Pope Francis in his reply to the two Muslim dignitaries said, “May we work together for justice and peace” and added, “from this holy place I make a heartfelt plea: ...may we respect and love one another as brothers and sisters! ...May no one abuse the name of God through violence!” Was the pope pressuring the Wakf to lessen its provocative and violent behavior toward Jews and Christians who visit the Temple Mount but cannot display religious respect or practice any worship there? That could have been a very big story. But our media is just not tuned in to this side of the story and so missed the opportunity.
Many of our politicians swear, whenever the opportunity arises, that Jerusalem will be unified “forever.”
Our media thinks quite differently. There is an enormous gap between the coverage of national days such as the Holocaust Memorial Day, Memorial Day, Independence Day and even Tisha Be’av, as compared to the media’s relation to Jerusalem Day.
The right-wing Galei Yisrael radio station, broadcasting mainly in Judea and Samaria, dedicated the whole day’s programming to Jerusalem. A very special item was an in-depth interview with Naomi Shemer’s daughter Lalli. She described her influence as well as that of Rivka Michaeli on Naomi Shemer’s “Jerusalem of Gold” masterpiece, which is perhaps the symbol of the reunified city.
She claimed to have brought singer Shuli Natan to the attention of her mother, and that Michaeli’s admonishment to Shemer for not including the Old City in her song led to the creation of the second stanza: “How the cisterns have dried; The market-place is empty; And no one frequents the Temple Mount; In the Old City.”
Compare this to the IBA’s Reshet Bet radio station.
The radio program on Jerusalem Day between 6 p.m.
and 7 p.m. was hosted by Iris Lavie. She had a long item relating to Shavuot, but the only mention of Jerusalem Day was that of the traffic announcer who described the closure of roads in Jerusalem due to the day.
Is this an accident? We believe not. Lavie is also the permanent editor of the weekly left-wing-dominated program of Professor Moshe Negbi. Lavie often identifies with Negbi’s post-Zionist agenda. During the interview with Professor Rachel Elior on Shavuot, Lavie made it a point that she is a resident of Tel Aviv.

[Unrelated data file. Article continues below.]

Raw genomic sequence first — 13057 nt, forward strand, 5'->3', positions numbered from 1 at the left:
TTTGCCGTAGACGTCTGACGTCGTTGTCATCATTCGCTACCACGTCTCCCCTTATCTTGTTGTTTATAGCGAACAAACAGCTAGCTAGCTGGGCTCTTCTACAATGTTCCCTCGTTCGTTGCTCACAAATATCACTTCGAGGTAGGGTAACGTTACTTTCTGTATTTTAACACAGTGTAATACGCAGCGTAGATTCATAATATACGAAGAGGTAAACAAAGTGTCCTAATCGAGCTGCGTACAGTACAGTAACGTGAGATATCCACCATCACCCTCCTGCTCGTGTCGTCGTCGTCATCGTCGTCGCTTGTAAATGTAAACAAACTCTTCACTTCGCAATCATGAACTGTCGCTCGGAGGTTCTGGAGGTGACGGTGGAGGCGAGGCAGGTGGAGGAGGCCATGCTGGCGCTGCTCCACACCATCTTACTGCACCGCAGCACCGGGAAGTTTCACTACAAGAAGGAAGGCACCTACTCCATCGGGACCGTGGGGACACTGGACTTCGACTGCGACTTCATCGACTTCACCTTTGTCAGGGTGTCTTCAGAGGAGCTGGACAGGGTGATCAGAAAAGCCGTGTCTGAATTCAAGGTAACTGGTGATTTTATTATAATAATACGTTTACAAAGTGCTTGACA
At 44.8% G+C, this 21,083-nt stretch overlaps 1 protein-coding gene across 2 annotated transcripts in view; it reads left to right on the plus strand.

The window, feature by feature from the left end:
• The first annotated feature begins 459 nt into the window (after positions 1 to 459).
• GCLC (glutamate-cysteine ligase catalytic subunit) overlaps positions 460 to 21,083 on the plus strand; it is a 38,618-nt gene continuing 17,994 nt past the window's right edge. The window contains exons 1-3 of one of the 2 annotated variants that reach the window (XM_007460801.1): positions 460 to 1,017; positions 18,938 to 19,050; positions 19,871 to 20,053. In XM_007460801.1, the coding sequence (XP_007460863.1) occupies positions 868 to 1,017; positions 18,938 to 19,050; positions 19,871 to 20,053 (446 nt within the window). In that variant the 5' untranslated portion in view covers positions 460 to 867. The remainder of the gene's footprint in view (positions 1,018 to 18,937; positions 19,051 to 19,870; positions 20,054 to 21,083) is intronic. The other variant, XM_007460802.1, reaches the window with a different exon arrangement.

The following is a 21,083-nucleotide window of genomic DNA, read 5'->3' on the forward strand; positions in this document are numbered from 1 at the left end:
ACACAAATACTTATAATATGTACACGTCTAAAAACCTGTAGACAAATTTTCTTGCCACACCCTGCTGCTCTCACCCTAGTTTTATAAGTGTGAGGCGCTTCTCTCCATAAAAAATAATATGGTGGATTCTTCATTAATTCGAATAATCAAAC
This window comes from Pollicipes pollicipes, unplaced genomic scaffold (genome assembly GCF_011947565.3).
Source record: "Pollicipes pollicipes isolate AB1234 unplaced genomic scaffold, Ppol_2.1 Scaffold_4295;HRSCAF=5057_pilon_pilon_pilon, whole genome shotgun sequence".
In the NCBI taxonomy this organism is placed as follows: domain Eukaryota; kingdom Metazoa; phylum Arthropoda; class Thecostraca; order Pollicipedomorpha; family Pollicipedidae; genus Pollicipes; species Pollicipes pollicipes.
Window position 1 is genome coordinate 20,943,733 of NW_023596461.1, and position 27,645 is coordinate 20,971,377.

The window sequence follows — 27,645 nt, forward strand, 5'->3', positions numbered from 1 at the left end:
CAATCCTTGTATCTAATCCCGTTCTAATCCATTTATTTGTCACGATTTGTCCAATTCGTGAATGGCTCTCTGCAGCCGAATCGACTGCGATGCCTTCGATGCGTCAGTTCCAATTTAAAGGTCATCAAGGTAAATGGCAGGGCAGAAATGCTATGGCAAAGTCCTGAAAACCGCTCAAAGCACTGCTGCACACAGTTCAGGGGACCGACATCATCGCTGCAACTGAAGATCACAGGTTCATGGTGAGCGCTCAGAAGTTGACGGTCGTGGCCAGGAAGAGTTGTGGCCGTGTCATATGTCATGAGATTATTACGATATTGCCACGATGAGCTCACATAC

Lavie’s program was not unique. Reshet Bet dedicated two programs to Jerusalem Day including one hour covering the official Jerusalem Day ceremony, which took place in the Russian compound in the city. The army radio station Galatz did not do much better, with three programs. The IBA’s TV Channel 1 had six programs relating to Jerusalem Day, TV channels 2 and 10 had none.
The media’s disinterest in Jerusalem is not limited to Jerusalem Day. For example, how many people know that in the aftermath of the Oslo accords, officials of the European Union are not permitted to visit the eastern neighborhoods of Jerusalem unless they are hosted by official representatives of the Palestinian Authority? Why is our media so cold when it comes to Jerusalem? We can only reflect that for the avowed secularists of Israel, who have an aversion to anything relating to religion, Jerusalem is the problem. It is the holy city, it does not fit in with their post-Zionist view of how Israel should look. Is it easier for them ideologically if Jerusalem were ruled by the Palestinians who would then eradicate any Jewish connection to the city? Surely, if there were more Zionist- and Jewish-oriented figures in the media, Jerusalem Day would look and sound very different.
The authors are respectively vice chairman and chairman of Israel’s Media Watch (